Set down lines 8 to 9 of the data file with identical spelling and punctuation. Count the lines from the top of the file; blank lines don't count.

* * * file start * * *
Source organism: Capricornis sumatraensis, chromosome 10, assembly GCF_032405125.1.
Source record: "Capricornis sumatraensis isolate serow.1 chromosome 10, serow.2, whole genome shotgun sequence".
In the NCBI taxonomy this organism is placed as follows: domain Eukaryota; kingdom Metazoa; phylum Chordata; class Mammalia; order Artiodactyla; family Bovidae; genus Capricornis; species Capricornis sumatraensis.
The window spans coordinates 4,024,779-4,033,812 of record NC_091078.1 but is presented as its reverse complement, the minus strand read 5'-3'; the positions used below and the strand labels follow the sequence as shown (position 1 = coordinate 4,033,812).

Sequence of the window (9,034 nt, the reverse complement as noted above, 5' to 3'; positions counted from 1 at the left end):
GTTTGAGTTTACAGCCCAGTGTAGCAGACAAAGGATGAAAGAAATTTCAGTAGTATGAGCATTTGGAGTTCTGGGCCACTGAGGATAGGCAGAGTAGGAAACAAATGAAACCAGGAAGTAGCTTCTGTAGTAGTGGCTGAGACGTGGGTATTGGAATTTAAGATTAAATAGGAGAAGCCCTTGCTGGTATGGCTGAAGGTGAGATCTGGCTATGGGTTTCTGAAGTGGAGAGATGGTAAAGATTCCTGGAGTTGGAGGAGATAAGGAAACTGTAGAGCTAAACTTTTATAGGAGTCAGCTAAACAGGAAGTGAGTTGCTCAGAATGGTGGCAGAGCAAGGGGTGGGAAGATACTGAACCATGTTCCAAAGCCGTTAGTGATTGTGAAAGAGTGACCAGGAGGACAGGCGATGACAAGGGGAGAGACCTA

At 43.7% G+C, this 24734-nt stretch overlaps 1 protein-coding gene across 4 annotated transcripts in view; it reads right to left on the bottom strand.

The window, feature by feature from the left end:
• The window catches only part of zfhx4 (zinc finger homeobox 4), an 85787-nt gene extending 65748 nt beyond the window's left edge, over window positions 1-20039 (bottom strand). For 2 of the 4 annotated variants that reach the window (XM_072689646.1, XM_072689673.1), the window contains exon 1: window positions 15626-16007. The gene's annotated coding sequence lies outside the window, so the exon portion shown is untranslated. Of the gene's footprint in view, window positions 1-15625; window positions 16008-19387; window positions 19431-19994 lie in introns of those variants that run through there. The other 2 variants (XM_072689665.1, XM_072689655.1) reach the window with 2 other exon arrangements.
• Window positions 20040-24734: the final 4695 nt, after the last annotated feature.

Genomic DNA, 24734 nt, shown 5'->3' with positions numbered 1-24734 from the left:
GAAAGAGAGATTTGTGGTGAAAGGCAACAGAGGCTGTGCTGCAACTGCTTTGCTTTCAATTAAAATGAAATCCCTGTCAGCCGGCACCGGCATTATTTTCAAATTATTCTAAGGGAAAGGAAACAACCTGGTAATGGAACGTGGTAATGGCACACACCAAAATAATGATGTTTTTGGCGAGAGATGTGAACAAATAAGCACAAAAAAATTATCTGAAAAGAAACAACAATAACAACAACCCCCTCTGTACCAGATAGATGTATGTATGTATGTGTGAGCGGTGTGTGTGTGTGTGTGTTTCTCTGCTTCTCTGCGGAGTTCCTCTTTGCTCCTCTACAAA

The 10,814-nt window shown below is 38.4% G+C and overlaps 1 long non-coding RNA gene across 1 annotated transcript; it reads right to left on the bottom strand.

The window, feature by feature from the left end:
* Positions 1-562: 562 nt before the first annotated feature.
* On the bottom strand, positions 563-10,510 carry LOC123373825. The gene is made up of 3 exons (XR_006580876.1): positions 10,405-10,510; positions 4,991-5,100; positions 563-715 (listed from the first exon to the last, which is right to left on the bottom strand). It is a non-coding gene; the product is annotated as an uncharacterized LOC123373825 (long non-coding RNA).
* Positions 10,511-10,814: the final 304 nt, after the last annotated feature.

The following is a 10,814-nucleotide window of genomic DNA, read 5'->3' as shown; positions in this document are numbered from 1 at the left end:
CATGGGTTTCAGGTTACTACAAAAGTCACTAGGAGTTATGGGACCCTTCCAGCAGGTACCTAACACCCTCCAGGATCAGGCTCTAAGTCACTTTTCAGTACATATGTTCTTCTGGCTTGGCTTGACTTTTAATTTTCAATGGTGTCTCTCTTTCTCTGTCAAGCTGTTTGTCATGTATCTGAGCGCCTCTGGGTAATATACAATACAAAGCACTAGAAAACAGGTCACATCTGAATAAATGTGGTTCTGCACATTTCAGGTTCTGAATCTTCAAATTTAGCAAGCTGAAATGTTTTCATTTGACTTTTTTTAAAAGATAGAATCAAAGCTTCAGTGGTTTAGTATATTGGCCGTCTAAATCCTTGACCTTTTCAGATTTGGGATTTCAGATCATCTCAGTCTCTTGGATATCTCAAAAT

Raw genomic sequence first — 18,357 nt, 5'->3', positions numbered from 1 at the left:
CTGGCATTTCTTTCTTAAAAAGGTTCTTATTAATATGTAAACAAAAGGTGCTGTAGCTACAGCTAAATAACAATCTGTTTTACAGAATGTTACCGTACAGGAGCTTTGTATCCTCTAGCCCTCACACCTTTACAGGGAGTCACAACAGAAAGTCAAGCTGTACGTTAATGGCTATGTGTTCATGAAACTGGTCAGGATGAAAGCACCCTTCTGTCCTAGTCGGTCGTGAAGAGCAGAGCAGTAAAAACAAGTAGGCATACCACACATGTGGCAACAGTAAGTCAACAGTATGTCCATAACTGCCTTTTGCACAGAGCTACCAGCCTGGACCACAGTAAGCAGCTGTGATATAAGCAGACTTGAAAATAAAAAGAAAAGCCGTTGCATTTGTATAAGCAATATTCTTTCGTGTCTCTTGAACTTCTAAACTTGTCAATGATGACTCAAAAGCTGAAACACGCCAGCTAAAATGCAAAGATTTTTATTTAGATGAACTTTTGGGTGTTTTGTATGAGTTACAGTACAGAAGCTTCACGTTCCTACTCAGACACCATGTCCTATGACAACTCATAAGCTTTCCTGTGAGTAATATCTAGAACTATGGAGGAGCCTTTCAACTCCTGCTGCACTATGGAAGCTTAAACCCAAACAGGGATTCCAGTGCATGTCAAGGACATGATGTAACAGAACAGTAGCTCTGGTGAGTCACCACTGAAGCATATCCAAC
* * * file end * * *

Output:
The window, feature by feature from the left end:
• The window catches only part of zfhx4 (zinc finger homeobox 4), an 85787-nt gene extending 65748 nt beyond the window's left edge, over window positions 1-20039 (bottom strand). For 2 of the 4 annotated variants that reach the window (XM_072689646.1, XM_072689673.1), the window contains exon 1: window positions 15626-16007. The gene's annotated coding sequence lies outside the window, so the exon portion shown is untranslated. Of the gene's footprint in view, window positions 1-15625; window positions 16008-19387; window positions 19431-19994 lie in introns of those variants that run through there. The other 2 variants (XM_072689665.1, XM_072689655.1) reach the window with 2 other exon arrangements.